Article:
God has a plan for this Godly woman. He has been watching what she chooses to do with the gifts He’s blessed her with, including the gifts He has provided for her through us. When she received her birthday gift last summer, although she purchased the clothing she needed, her priority was making sure she tithed a portion of the birthday funds to her church.

Imagine a woman like Novet in the role of Minister of Forestry and Agriculture, or any part of the Uganda government? Imagine someone with Novet’s spiritual leadership and financial stewardship combined? Imagine someone in a leadership role in the government who honors God in all that they do, with every decision and ever y blessing given? Someone who puts Him first?

More and more, I see a glimpse of God’s harvest in these Compassion children. Look at Compassion Haiti’s Disaster Response Coordinator, Elissaint Jean Jacques - once a LDP student, now responsible for coordinating all the Compassion relief efforts in Haiti and succeeding beautifully! More recently, Margaret Makoha, from Uganda no less, a former Compassion child and LDP student who was elected to the Ugandan senate! There are so many more stories like these. Each Compassion child has a wonderful story and place in His harvest.

God is doing amazing things in the lives of Compassion children all over the world, we are only seeing a tiny glimpse of His harvest, but what an inspiring harvest it is. These children are a present to the future, and that future is unfolding before our eyes.

Wednesday, March 09, 2011

Letters: Behind The Scenes

There are likely as many ways of keeping the letter writing process organized as there are sponsors. At first, we just had one Compassion child and simply kept all the correspondence in a file folder.

This worked for the first few years, but as the number of letters increased, it became harder to keep things in order.

Add to that a touch of OCD, (CDO in alphabetical order, just the way it should be), as well as ten Compassion children to correspond with... something had to change.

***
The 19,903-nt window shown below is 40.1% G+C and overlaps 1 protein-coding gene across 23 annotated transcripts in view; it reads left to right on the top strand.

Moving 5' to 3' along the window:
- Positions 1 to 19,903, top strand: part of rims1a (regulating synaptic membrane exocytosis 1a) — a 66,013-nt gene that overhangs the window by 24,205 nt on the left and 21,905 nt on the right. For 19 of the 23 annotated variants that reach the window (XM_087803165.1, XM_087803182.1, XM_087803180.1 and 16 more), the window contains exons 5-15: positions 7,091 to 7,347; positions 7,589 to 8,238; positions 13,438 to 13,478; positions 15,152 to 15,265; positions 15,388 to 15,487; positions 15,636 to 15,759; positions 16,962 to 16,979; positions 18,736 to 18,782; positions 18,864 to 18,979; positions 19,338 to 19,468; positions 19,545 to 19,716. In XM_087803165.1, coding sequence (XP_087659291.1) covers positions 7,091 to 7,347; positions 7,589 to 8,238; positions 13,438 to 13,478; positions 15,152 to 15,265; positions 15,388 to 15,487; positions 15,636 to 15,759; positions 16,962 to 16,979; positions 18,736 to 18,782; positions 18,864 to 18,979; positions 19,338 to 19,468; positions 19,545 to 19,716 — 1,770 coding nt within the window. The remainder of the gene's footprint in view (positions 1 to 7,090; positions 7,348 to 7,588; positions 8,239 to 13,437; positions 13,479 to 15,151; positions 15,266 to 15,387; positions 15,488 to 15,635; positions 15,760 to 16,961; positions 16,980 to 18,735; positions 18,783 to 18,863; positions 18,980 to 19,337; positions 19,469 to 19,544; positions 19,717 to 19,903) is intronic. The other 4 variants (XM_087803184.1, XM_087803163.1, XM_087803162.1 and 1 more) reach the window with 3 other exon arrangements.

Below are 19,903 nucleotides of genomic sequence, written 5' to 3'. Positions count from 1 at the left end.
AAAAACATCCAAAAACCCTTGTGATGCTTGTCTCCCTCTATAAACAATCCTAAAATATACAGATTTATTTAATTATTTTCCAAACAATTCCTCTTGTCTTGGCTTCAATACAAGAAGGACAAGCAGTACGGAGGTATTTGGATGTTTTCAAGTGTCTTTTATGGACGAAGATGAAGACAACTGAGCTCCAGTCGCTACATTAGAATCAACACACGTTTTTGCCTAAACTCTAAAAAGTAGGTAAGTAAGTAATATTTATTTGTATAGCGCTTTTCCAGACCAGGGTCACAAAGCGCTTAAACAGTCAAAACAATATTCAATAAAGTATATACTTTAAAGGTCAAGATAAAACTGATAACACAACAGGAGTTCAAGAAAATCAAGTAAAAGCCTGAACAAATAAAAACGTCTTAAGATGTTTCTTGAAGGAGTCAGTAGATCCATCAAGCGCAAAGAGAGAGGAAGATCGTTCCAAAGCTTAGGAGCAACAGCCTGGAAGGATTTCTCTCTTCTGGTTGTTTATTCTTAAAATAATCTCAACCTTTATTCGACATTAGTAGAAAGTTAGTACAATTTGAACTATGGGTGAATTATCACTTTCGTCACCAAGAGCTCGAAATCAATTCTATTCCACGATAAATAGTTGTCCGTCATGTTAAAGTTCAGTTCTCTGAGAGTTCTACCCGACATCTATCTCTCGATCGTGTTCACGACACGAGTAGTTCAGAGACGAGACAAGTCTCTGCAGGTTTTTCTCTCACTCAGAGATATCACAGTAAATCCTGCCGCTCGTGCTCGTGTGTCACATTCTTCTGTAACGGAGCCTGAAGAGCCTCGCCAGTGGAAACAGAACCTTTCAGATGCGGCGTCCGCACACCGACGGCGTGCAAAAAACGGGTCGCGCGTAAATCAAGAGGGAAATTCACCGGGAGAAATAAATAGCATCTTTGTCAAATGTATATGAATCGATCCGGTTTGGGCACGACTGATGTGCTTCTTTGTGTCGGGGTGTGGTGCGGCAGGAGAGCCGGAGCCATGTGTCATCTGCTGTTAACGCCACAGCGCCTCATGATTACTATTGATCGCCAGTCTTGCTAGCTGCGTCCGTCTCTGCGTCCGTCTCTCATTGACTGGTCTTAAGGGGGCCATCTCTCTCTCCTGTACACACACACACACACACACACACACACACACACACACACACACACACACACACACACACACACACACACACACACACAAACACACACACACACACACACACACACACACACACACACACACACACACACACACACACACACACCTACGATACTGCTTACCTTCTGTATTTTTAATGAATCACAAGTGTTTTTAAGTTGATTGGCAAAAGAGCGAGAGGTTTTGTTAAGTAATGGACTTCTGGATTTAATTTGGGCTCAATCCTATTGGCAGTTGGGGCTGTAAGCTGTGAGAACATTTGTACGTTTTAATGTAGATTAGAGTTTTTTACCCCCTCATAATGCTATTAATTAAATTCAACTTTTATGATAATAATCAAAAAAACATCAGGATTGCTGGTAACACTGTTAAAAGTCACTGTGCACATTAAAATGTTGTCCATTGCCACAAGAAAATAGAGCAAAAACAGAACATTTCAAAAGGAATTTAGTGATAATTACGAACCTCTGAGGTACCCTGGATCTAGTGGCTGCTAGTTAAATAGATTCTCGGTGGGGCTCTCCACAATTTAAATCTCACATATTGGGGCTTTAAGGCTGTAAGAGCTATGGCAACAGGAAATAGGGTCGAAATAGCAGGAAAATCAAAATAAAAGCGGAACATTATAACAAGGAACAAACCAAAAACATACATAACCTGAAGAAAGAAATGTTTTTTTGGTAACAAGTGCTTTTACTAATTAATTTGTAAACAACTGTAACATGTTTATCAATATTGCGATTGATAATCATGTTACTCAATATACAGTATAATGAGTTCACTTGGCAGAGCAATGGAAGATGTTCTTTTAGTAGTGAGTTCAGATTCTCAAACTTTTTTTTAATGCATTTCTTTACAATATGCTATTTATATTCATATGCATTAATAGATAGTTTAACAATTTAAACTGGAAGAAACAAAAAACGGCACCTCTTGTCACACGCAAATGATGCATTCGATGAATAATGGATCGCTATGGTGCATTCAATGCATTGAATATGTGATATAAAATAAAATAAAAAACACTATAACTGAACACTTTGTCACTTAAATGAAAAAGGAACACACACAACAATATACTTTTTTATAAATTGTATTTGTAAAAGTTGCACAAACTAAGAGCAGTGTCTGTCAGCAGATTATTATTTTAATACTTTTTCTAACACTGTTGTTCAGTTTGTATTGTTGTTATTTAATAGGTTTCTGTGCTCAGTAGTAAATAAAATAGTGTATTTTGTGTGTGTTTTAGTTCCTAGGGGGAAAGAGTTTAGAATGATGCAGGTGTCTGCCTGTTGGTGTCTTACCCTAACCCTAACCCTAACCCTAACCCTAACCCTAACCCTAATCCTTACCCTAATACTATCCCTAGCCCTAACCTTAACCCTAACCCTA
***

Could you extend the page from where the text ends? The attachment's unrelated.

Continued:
We switched to the binder system a few years ago and it has proven to work quite well for us. The binders were bought on school supply clearance sales, and were filled with sheet protectors. We will eventually have one binder per child, but right now, a few of our Compassion children share a binder. Ato Sam is one example -- given that he writes lengthy letters quite frequently, he needed more space than Leo, from whom we've only received two letters.

In the first sheet protector, we keep all the labels and the blank stationery that Compassion sends for that child. The labels we prefer are the Avery 5267, with 80 labels per sheet. We create labels with our child's name and number, as well as our name and number.

We use these labels to label anything we send with the letters, such as small coloring books:

Or snack sized Ziploc bags full of stickers:

We do not need to label the letters, as we created a header with the necessary information. The header also mentions anything included with the letter, that way it's less likely that something will get forgotten or lost. It also makes it really easy to see what we've sent, so that we don't send duplicates of books or coloring books.

Since I normally print our letters on fun paper, the kids use the correspondence paper that Compassion provides to write to our Compassion kids on their own.

The letters we have received from our Compassion kids, along with a copy of each letter we've sent are placed in the sheet protectors in chronological order. This makes it easy to flip back to see what we've written and sent over time, and which letters they are responding to.

The page protectors do a great job of keeping the letters intact so that the kids can feel free to read them as often as they'd like. They love to show their friends the fascinating handwriting from Thailand!

Even though I type most of our letters to our Compassion kids, I do make a point to sign them and add little notes or drawings to them before I mail them to Compassion.

We also created a computer folder for each Compassion child containing copies of all the letters we've sent, as well as scans of letters, drawings and photos we've received over the years. If ever something were to happen to the binders, we'd have a backup copy of all the correspondence we've had.

works for me wednesday at we are that family

Although everyone has their own way of doing all of this... this is what works for me!
Friday, March 04, 2011

Wrestling The Wind

I felt torn.

As a mother, my heart was created to love, nurture and protect my children., to create a home for them, raise them, teach them, lead them. It's one of the most difficult blessings, but that blessing becomes even more difficult when you're separated from your child.

Imagine for a moment that your child was in a foreign country, away from her family, and you've done all that you can do to bring her home, but the rest is up to someone else. Someone without a mother's heart for this child; someone not in tune to the urgency you feel.

An immigration specialist will be assigned to you to unite you with your child. You learn that there is a shortage on specialists, that they're doing all they can to clear the backlog of cases. Even though that's their job, it brings no comfort to you. In their hands, your child seems to become a statistic, a number among many.